Greece says no
- May 09, 2012
The markets aren’t happy with the Greek election results, and who can blame them? For the last four years it has been taken for granted that the Greeks would put up without whatever was done to them in order to bring them into line with an extremist and ideologically-driven concept of “austerity” that has destroyed the lives of tens of thousands of people.
To say that there has been scant regard for the social consequences of this process would be something of an understatement. Throughout these dismal four years, the EU/ECB/IMF troika has assumed that no matter how bad things got Greeks would accept a brutal austerity model that would even a military dictatorship would struggle to impose.
Confident and even complacent in this assumption, the politicians and economists who oversaw these “reforms” essentially turned a blind eye to riots, suicides, soup kitchens, demonstrations and other expressions of “social unrest” and social despair, which were generally only mentioned in terms of their potential impact on foreign investors and capital markets.
If the Greeks suffered, it was assumed that they deserved it or that at the very least suffering was necessary to put them on the path of virtue, because they were too corrupt , lazy and profligate, because they took too many holidays in comparison with hardworking Europeans.
Now that arrogance has been shattered by the Greek voters, who have comprehensively rejected the two main political parties that oversaw the debt crisis and the response to it. Alexis Tsipras, the head of the left/green Syriza coalition which has become the country”s second political party has declared
“The pro-bailout parties no longer have a majority in parliament to vote in destructive measures for the Greek people. This is a very important victory for our society.”
Tsipras has condemned the memorandum signed by the previous government with the IMF and outlined a programme containing the following proposals:
1. Immediate negation of the memorandum
2. Negation of all coming measures that will affect all aspects of employment law
3. Immediate changes to election legislation and negation of the ministerial culpability law
4. State control of banks
5. The creation of an international auditing body, with the purpose of finding a serious and logical solution to Greece’s debt repayment.
An interview on the Vima FM radio station with Syriza member Dimitris Stratoulis gives a further indication of the Coalition”s position:
Technically and financially, if you’re saying we are leaving the memorandum, how will you handle the banking issue? If we leave the memorandum, they’ll just be empty tresure chests.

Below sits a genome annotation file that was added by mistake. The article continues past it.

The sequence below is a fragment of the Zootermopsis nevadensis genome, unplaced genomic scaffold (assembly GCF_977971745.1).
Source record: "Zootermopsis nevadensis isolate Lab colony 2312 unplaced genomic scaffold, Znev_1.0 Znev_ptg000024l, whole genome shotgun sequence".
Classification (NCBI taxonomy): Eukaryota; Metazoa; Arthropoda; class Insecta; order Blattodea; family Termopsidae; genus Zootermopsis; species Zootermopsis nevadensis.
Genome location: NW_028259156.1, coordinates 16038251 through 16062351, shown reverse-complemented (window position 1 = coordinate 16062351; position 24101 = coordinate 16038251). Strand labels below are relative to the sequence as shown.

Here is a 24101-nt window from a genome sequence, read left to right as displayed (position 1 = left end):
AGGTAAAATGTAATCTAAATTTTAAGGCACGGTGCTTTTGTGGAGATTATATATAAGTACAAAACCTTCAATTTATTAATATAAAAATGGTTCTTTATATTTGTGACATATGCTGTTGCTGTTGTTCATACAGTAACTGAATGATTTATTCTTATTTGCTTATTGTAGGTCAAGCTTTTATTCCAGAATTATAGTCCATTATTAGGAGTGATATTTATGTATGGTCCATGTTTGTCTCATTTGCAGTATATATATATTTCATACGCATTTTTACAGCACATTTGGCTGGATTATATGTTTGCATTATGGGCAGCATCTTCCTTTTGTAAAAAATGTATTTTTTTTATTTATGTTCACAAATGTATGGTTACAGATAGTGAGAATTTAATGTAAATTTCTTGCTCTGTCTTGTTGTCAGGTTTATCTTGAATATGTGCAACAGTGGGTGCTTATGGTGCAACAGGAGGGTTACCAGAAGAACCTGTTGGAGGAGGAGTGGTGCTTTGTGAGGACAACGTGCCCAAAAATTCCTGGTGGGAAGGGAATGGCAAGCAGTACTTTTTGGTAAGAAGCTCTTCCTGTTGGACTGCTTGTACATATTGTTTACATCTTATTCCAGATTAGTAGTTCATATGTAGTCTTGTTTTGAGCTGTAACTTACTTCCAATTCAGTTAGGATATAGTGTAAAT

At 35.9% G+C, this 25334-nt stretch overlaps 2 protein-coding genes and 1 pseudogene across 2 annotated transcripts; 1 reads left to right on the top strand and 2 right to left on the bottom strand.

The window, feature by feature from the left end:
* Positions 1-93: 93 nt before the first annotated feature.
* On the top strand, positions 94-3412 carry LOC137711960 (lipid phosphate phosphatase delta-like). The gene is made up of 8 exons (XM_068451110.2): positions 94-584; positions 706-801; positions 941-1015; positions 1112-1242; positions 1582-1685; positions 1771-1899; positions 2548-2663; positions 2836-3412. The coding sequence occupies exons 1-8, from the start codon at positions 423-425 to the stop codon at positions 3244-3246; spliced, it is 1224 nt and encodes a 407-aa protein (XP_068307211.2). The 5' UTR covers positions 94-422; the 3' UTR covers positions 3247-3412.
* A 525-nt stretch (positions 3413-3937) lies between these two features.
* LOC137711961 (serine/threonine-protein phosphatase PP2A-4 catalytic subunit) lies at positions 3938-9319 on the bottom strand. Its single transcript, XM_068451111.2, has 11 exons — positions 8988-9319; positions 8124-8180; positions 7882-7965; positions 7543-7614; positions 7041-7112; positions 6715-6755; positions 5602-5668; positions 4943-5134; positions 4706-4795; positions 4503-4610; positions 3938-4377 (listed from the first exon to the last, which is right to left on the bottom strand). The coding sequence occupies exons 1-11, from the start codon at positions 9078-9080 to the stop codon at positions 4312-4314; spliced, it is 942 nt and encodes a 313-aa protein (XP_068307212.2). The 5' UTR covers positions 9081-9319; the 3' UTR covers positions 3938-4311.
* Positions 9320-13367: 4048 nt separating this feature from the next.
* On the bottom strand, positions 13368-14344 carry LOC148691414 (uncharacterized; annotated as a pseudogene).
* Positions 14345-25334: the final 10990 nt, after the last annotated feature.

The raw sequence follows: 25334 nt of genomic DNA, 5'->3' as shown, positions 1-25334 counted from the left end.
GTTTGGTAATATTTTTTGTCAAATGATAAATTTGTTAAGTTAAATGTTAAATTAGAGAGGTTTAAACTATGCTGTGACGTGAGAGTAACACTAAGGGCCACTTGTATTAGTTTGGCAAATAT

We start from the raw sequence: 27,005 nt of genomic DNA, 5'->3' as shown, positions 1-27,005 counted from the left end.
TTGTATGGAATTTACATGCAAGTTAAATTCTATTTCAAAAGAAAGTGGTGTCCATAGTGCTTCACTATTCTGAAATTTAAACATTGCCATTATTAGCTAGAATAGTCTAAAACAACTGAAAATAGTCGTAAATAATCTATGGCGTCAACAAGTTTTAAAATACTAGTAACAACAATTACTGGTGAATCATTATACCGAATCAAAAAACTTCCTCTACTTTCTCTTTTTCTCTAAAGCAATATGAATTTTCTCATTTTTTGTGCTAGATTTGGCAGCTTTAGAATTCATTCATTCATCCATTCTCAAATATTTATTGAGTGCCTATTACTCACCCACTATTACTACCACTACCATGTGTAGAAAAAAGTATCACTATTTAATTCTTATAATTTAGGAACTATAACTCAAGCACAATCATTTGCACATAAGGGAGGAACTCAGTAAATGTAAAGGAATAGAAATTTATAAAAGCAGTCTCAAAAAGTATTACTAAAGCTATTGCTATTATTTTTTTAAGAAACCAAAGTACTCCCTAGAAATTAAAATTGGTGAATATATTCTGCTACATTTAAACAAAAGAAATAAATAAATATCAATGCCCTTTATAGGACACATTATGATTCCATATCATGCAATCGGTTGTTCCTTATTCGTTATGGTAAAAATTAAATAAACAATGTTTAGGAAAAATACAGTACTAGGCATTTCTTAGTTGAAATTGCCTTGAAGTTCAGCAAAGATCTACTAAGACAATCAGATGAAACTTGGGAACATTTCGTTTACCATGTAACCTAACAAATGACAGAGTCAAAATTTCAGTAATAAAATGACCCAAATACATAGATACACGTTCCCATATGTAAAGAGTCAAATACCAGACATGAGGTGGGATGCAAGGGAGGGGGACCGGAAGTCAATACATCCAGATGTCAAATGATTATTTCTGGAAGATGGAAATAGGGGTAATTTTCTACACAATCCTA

They won’t be empty treasure chests. Greek banks already have 165 billion euros’ worth of deposits by the Greek people. That’s our money, not bank money though. We shall put in motion an immediate public audit of the banks, guarantee citizen deposits and then use that money for growth and a productive re-structuring of our country.
Does that mean deposits will be freezed?
We said we will provide guarantees, no deposits will be frozen.
And how will that money be used for growth, when it belongs to Greek citizens?
How would you want it used? Up until now, it has been used, to fund the profits of bank shareholders and bankers. Should it not be used to support market liquidity, to offer loans to small and medium sized business ventures, to offer loans to the public for houses, to offer consumer loans? It is all a matter of political direction.
Indeed it is, and it remains to be seen whether Syriza can configure a ruling coalition around this agenda or whether Greece will have to return to the polls. But there is now a real possibility that Greece will leave the euro, and that if it does then it might not be the only country to do so.
According to Reuters
One fear haunting markets has been that if one country left the euro and was able to devalue its currency to regain competitiveness, other weaker members might follow.
This possibility coupled with the Socialist victory in the French elections has clearly rattled the markets, which are currently in the throes of another of the seemingly endless neurotic spasms that have all become so familiar these last few years.
There are also signs that the results in Greece and France have concentrated the minds of Europe”s leaders. After years of “no other choice” fiscal remedies based on cuts and more cuts, the European council and the European commission are now discussing alternatives to sado-austerity, with a new emphasis on growth-led economic strategies.
Which only goes to show that even the supposedly all-powerful markets and the politicians and institutions that act as their servants will only do what they can get away with.
And in this sense, the Greek”s resounding “no” contains the possibility however faint at the moment of another future not only for Greece, but for the whole of Europe.